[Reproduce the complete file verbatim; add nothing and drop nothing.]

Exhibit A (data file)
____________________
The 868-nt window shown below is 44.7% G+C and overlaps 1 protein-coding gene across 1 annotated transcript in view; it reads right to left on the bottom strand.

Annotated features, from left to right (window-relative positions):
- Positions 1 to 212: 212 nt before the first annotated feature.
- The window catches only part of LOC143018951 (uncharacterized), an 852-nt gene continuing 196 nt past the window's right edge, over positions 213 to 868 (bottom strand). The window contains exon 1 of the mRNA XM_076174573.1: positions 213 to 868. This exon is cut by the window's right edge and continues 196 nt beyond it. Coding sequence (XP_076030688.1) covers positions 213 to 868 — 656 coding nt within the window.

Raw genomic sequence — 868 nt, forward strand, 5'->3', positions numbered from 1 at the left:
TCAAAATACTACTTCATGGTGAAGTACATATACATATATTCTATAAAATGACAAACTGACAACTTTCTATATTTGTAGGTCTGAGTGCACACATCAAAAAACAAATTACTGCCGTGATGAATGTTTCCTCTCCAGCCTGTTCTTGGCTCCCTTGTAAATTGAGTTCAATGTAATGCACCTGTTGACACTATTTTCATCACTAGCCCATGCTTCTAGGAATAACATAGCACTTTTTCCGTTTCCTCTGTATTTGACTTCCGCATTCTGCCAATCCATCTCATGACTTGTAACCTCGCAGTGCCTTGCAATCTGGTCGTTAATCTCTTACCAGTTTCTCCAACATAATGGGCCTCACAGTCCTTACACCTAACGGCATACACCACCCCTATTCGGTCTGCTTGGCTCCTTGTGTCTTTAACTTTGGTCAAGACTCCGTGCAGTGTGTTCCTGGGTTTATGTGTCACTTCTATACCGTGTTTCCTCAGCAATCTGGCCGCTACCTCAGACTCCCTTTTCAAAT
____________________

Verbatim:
The 868-nt window shown below is 44.7% G+C and overlaps 1 protein-coding gene across 1 annotated transcript in view; it reads right to left on the bottom strand.

Annotated features, from left to right (window-relative positions):
- Positions 1 to 212: 212 nt before the first annotated feature.
- The window catches only part of LOC143018951 (uncharacterized), an 852-nt gene continuing 196 nt past the window's right edge, over positions 213 to 868 (bottom strand). The window contains exon 1 of the mRNA XM_076174573.1: positions 213 to 868. This exon is cut by the window's right edge and continues 196 nt beyond it. Coding sequence (XP_076030688.1) covers positions 213 to 868 — 656 coding nt within the window.

Raw genomic sequence — 868 nt, forward strand, 5'->3', positions numbered from 1 at the left:
TCAAAATACTACTTCATGGTGAAGTACATATACATATATTCTATAAAATGACAAACTGACAACTTTCTATATTTGTAGGTCTGAGTGCACACATCAAAAAACAAATTACTGCCGTGATGAATGTTTCCTCTCCAGCCTGTTCTTGGCTCCCTTGTAAATTGAGTTCAATGTAATGCACCTGTTGACACTATTTTCATCACTAGCCCATGCTTCTAGGAATAACATAGCACTTTTTCCGTTTCCTCTGTATTTGACTTCCGCATTCTGCCAATCCATCTCATGACTTGTAACCTCGCAGTGCCTTGCAATCTGGTCGTTAATCTCTTACCAGTTTCTCCAACATAATGGGCCTCACAGTCCTTACACCTAACGGCATACACCACCCCTATTCGGTCTGCTTGGCTCCTTGTGTCTTTAACTTTGGTCAAGACTCCGTGCAGTGTGTTCCTGGGTTTATGTGTCACTTCTATACCGTGTTTCCTCAGCAATCTGGCCGCTACCTCAGACTCCCTTTTCAAAT